So how exactly does a calorimetric flow switch work?

If the current presence of flow in a piping system should be monitored, a calorimetric flow switch ? also referred to as a flow monitor ? is often used. But how does a calorimetric flow switch actually work? The following blog post explains this in more detail.
Calorimetric flow switches, which are often also referred to as thermal flow monitors, use the physical laws of heat transport in flows. A distinction is actually made between two technical solutions: continuous and regulated heating.
Schematic illustration of a measuring probe for a calorimetric flow switch
Continuous heating
A flow switch that is based on the calorimetric measuring principle consists of a measuring probe with two temperature sensors integrated into it (see illustration). One of the sensors is heated continuously with the aid of a heating element (wire-wound) with a constant heating power and measures the temperature at the heating element. The next sensor determines the temperature of the medium in the pipe. Consequently, a temperature difference occurs between the two sensors, that is registered by the electronics. The higher the flow velocity of the medium in the offing, small this temperature difference is. The foundation for this may be the cooling effect of flowing media. Largest in the medium, which are flowing at night probe tip, collect ?packages of heat? and transport Master . The more molecules flow past, the greater the cooling effect. The quantity of molecules passing by increases continuously with increasing flow velocity.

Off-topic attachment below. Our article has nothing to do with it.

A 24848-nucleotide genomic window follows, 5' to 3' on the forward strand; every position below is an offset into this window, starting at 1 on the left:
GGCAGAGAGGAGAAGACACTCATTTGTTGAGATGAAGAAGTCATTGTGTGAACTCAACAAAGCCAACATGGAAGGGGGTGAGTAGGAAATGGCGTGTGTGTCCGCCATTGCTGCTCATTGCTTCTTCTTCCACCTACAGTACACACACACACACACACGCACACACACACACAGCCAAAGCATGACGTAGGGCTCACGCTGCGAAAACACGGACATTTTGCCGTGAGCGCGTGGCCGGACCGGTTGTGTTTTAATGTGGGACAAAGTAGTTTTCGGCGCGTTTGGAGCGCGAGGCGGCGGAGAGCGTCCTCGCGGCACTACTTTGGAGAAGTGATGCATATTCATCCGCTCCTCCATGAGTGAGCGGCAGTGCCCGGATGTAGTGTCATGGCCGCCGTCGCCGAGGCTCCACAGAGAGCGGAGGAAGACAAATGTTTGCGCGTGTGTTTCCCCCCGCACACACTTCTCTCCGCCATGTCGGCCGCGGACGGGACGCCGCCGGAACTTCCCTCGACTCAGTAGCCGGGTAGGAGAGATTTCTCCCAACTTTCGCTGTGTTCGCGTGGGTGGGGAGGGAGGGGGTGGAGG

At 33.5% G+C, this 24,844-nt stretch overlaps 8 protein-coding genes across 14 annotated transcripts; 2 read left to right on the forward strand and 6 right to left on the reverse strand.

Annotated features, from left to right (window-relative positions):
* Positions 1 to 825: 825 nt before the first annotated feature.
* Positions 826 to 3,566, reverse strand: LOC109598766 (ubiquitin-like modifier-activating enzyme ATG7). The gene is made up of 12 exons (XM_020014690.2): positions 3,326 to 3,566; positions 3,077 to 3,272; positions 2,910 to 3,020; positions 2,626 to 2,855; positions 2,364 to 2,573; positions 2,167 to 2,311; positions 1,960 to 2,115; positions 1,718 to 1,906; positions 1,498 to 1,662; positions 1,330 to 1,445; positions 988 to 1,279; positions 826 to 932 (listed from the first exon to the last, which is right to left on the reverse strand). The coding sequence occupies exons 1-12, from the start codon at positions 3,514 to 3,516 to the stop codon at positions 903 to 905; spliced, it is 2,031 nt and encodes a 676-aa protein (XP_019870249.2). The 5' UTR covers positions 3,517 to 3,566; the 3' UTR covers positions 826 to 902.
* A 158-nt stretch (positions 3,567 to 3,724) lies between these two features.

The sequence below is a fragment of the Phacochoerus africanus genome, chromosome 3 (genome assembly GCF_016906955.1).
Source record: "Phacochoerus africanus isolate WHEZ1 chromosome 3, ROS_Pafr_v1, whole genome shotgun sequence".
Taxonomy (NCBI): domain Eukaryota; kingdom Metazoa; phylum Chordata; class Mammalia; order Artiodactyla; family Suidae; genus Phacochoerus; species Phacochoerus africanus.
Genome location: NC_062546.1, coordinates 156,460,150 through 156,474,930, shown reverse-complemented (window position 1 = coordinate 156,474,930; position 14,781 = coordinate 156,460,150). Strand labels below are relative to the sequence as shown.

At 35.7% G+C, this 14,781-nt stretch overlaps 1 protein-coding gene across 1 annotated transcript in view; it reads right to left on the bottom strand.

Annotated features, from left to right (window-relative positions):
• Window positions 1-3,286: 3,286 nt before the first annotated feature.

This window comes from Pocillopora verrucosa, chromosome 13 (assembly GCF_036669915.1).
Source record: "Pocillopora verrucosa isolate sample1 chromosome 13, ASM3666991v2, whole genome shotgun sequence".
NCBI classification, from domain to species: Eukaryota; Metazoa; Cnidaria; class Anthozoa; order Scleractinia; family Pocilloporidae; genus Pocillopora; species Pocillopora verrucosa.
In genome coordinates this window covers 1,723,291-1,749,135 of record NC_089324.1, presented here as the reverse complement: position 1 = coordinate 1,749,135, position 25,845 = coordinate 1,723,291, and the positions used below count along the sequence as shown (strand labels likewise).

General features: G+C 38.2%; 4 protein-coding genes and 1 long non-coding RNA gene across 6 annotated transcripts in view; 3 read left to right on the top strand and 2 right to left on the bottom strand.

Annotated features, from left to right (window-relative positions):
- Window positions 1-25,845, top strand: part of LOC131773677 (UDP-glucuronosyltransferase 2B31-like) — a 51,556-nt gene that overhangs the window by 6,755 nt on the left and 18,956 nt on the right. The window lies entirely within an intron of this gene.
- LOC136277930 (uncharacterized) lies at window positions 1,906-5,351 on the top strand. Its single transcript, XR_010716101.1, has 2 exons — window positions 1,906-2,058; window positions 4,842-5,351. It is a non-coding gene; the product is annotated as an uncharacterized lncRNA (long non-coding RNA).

Regulated heating
The measuring probe is basically identical in design: You can find two temperature sensors in the medium, one of that may be heated. In this technical solution, the heating power is regulated so the temperature difference between your two temperature sensors is kept constant throughout. Consequently, because the flow velocity increases, the heating power must be increased in order to keep how big is the temperature difference constant. The applied heating power is thus a direct measure of the flow velocity in the medium.
Note
Do you have further questions on the measuring principle behind the calorimetric flow switch or do you need help with selecting such a product? In its portfolio, WIKA has a calorimetric flow switch for monitoring the flow of liquid media (model FSD-3). Your contact person will undoubtedly be happy to help you.

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